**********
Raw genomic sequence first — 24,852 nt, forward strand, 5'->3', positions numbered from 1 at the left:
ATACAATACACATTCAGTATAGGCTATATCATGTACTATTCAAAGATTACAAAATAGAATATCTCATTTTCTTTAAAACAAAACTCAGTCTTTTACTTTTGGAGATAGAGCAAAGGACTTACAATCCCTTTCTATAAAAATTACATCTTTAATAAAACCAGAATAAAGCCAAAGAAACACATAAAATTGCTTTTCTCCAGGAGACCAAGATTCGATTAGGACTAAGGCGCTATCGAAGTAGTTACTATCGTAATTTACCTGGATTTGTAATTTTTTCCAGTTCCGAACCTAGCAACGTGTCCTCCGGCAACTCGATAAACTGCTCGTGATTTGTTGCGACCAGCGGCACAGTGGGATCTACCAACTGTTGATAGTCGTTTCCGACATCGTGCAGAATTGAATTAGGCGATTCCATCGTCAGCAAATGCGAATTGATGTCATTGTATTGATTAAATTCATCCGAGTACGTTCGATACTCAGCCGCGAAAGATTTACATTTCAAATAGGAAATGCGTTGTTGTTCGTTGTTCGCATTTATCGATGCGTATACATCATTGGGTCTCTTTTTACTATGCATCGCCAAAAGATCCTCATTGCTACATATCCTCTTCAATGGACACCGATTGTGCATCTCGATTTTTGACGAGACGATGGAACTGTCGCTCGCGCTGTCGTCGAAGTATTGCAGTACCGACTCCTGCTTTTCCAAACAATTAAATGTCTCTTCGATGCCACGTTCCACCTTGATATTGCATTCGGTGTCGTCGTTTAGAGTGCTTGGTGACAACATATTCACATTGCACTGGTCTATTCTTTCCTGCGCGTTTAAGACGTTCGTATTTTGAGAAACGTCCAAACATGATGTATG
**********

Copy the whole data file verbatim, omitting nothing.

Raw genomic sequence first — 24,852 nt, forward strand, 5'->3', positions numbered from 1 at the left:
ATACAATACACATTCAGTATAGGCTATATCATGTACTATTCAAAGATTACAAAATAGAATATCTCATTTTCTTTAAAACAAAACTCAGTCTTTTACTTTTGGAGATAGAGCAAAGGACTTACAATCCCTTTCTATAAAAATTACATCTTTAATAAAACCAGAATAAAGCCAAAGAAACACATAAAATTGCTTTTCTCCAGGAGACCAAGATTCGATTAGGACTAAGGCGCTATCGAAGTAGTTACTATCGTAATTTACCTGGATTTGTAATTTTTTCCAGTTCCGAACCTAGCAACGTGTCCTCCGGCAACTCGATAAACTGCTCGTGATTTGTTGCGACCAGCGGCACAGTGGGATCTACCAACTGTTGATAGTCGTTTCCGACATCGTGCAGAATTGAATTAGGCGATTCCATCGTCAGCAAATGCGAATTGATGTCATTGTATTGATTAAATTCATCCGAGTACGTTCGATACTCAGCCGCGAAAGATTTACATTTCAAATAGGAAATGCGTTGTTGTTCGTTGTTCGCATTTATCGATGCGTATACATCATTGGGTCTCTTTTTACTATGCATCGCCAAAAGATCCTCATTGCTACATATCCTCTTCAATGGACACCGATTGTGCATCTCGATTTTTGACGAGACGATGGAACTGTCGCTCGCGCTGTCGTCGAAGTATTGCAGTACCGACTCCTGCTTTTCCAAACAATTAAATGTCTCTTCGATGCCACGTTCCACCTTGATATTGCATTCGGTGTCGTCGTTTAGAGTGCTTGGTGACAACATATTCACATTGCACTGGTCTATTCTTTCCTGCGCGTTTAAGACGTTCGTATTTTGAGAAACGTCCAAACATGATGTATG